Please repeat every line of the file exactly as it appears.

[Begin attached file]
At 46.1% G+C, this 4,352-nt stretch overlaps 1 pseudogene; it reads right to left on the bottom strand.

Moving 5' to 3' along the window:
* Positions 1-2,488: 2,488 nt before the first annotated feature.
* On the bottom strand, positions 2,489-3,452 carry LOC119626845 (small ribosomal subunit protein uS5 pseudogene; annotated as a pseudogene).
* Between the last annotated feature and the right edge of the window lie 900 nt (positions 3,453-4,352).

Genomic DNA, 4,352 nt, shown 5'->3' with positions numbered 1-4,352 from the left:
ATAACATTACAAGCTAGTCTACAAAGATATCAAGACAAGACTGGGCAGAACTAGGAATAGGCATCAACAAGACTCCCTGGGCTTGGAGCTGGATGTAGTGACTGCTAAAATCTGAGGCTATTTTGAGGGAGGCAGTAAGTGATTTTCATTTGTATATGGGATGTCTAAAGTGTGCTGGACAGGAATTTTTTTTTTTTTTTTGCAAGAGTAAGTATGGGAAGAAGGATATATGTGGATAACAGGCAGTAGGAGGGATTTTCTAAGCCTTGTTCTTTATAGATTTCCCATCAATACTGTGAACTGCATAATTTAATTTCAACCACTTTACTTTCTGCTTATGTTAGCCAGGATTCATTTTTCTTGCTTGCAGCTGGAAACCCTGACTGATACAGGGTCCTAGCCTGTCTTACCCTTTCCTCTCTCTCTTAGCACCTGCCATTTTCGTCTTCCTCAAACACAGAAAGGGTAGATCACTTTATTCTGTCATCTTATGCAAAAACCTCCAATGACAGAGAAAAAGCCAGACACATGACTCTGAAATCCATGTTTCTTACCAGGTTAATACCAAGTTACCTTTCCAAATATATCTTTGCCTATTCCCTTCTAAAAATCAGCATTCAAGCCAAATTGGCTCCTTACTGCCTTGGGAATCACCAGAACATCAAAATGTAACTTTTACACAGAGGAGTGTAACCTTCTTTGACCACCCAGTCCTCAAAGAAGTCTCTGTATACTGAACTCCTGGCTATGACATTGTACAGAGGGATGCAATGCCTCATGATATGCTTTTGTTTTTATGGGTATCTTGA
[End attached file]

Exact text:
At 46.1% G+C, this 4,352-nt stretch overlaps 1 pseudogene; it reads right to left on the bottom strand.

Moving 5' to 3' along the window:
* Positions 1-2,488: 2,488 nt before the first annotated feature.
* On the bottom strand, positions 2,489-3,452 carry LOC119626845 (small ribosomal subunit protein uS5 pseudogene; annotated as a pseudogene).
* Between the last annotated feature and the right edge of the window lie 900 nt (positions 3,453-4,352).

Genomic DNA, 4,352 nt, shown 5'->3' with positions numbered 1-4,352 from the left:
ATAACATTACAAGCTAGTCTACAAAGATATCAAGACAAGACTGGGCAGAACTAGGAATAGGCATCAACAAGACTCCCTGGGCTTGGAGCTGGATGTAGTGACTGCTAAAATCTGAGGCTATTTTGAGGGAGGCAGTAAGTGATTTTCATTTGTATATGGGATGTCTAAAGTGTGCTGGACAGGAATTTTTTTTTTTTTTTTGCAAGAGTAAGTATGGGAAGAAGGATATATGTGGATAACAGGCAGTAGGAGGGATTTTCTAAGCCTTGTTCTTTATAGATTTCCCATCAATACTGTGAACTGCATAATTTAATTTCAACCACTTTACTTTCTGCTTATGTTAGCCAGGATTCATTTTTCTTGCTTGCAGCTGGAAACCCTGACTGATACAGGGTCCTAGCCTGTCTTACCCTTTCCTCTCTCTCTTAGCACCTGCCATTTTCGTCTTCCTCAAACACAGAAAGGGTAGATCACTTTATTCTGTCATCTTATGCAAAAACCTCCAATGACAGAGAAAAAGCCAGACACATGACTCTGAAATCCATGTTTCTTACCAGGTTAATACCAAGTTACCTTTCCAAATATATCTTTGCCTATTCCCTTCTAAAAATCAGCATTCAAGCCAAATTGGCTCCTTACTGCCTTGGGAATCACCAGAACATCAAAATGTAACTTTTACACAGAGGAGTGTAACCTTCTTTGACCACCCAGTCCTCAAAGAAGTCTCTGTATACTGAACTCCTGGCTATGACATTGTACAGAGGGATGCAATGCCTCATGATATGCTTTTGTTTTTATGGGTATCTTGA